SEATTLE -- If history is any indication, Marco Estrada wasn't the pitcher who was supposed to flirt with a no-hitter on Saturday night.Nonetheless, the righty took a no-hit bid into the seventh inning in a duel against Mariners' lefty James Paxton -- who no-hit the Blue Jays in May --
SEATTLE -- If history is any indication, Marco Estrada wasn't the pitcher who was supposed to flirt with a no-hitter on Saturday night.
Nonetheless, the righty took a no-hit bid into the seventh inning in a duel against Mariners' lefty James Paxton -- who no-hit the Blue Jays in May -- en route to a 5-1 victory over Seattle at Safeco Field.
The Mariners' only hit off of Estrada was a Mitch Haniger double with one out in the seventh. Estrada finished the inning, but was pulled after walking the first batter he faced in the eighth. He said he got goosebumps as he received a standing ovation from the multitude of Blue Jay fans in attendance as he walked off the field.
"The fans here just made it seem like a playoff game," Estrada said. "It gave me a lot of energy, a lot of excitement, a lot of adrenaline was going through [me], so everything just kind of clicked."
Manager John Gibbons said Estrada's last outing -- his first since a strained left glute injury landed him on the disabled list in mid-July -- resembled a rehab start, but Estrada got back to being "vintage Marco" in his second appearance off the DL on Saturday.
"He was painting the fastball; he threw some good curve balls," Gibbons said. "Not a lot of 'em but some really good ones that buckled some guys. And of course a good changeup."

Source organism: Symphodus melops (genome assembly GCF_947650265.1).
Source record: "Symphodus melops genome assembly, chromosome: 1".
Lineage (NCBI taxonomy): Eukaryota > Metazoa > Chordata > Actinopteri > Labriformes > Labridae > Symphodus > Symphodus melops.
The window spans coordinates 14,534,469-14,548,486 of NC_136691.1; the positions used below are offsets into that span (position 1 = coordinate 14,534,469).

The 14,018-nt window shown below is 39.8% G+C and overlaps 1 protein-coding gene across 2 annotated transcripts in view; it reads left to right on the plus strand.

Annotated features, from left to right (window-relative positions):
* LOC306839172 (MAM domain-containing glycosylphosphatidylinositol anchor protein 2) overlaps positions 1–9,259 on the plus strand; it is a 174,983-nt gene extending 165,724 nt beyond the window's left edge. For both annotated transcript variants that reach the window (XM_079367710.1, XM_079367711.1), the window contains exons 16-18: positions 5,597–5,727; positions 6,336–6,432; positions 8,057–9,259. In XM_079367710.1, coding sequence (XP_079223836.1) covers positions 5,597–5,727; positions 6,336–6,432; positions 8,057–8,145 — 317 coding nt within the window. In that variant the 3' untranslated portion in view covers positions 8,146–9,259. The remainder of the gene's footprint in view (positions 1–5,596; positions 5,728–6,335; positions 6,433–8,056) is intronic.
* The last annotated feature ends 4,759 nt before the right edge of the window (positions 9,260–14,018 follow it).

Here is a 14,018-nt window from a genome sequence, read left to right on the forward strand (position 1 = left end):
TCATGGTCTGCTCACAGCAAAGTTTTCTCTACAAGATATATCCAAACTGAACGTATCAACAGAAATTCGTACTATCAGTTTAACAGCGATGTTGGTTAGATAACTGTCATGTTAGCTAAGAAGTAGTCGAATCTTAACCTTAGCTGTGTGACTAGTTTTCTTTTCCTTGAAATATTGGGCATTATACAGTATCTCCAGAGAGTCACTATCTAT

Toronto's offense got to Paxton in the third inning, when Devon Travis sent a two-run single up the middle. Aledmys Diaz added another run with a solo shot in the fifth.
"I mean, [Paxton]'s really, really good," Travis said. "He's a guy that, if you're not aggressive and ready to go out of the gate, it's even harder. We knew the challenge that was up against us, and obviously everyone knows what he did to us last time. We just went out with a plan today that we were going to be aggressive."
The slumping Mariners got their only run of the game on a sacrifice fly off the bat of Chris Herrmann in the eighth inning.
"Estrada was really back and forth with his changeup and the high fastball, that's what he does," said Mariners manager Scott Servais. "He's been around the league for a while. We just didn't make any adjustments with it and had a tough time. He had us off-balance all night and threw the ball pretty good. But it's been a struggle. We have to figure out a way to put more pressure on the other team. We haven't done a good job of it and obviously that's why we've lost the last five."
YOU GOTTA SEE THIS
Although an RBI double from Brandon Drury in the ninth inning eliminated a save situation, manager John Gibbons still went with newly-acquired closer Ken Giles in the ninth. Giles allowed a pair of baserunners but induced a 5-6-3 double play to close out the victory.
HE SAID IT
"It's like a playoff atmosphere really, every single time we come here. I think when the schedule comes out every year the fans on the west coast of Canada check for this series, and I think that the players do as well. It's exciting here, man. To be able to play for a team and an entire country, where you can play literally on the complete opposite side of the country and still feel like you're playing at home, it's really special here. The fans do a great job and they definitely give us a little energy bump, there's no doubt about that," -- Travis, on the Blue Jay fans who come down to Seattle
Sam Gaviglio (2-4, 5.10 ERA) will make his first start against the Mariners since Seattle let the righty go off of waivers last September. He'll face Mike Leake (8-7, 4.16), who threw seven innings and allowed two runs to beat the Blue Jays back in May. First pitch is set for 4:10 p.m. ET at Safeco Field.
David Gottlieb is a reporter for MLB.com.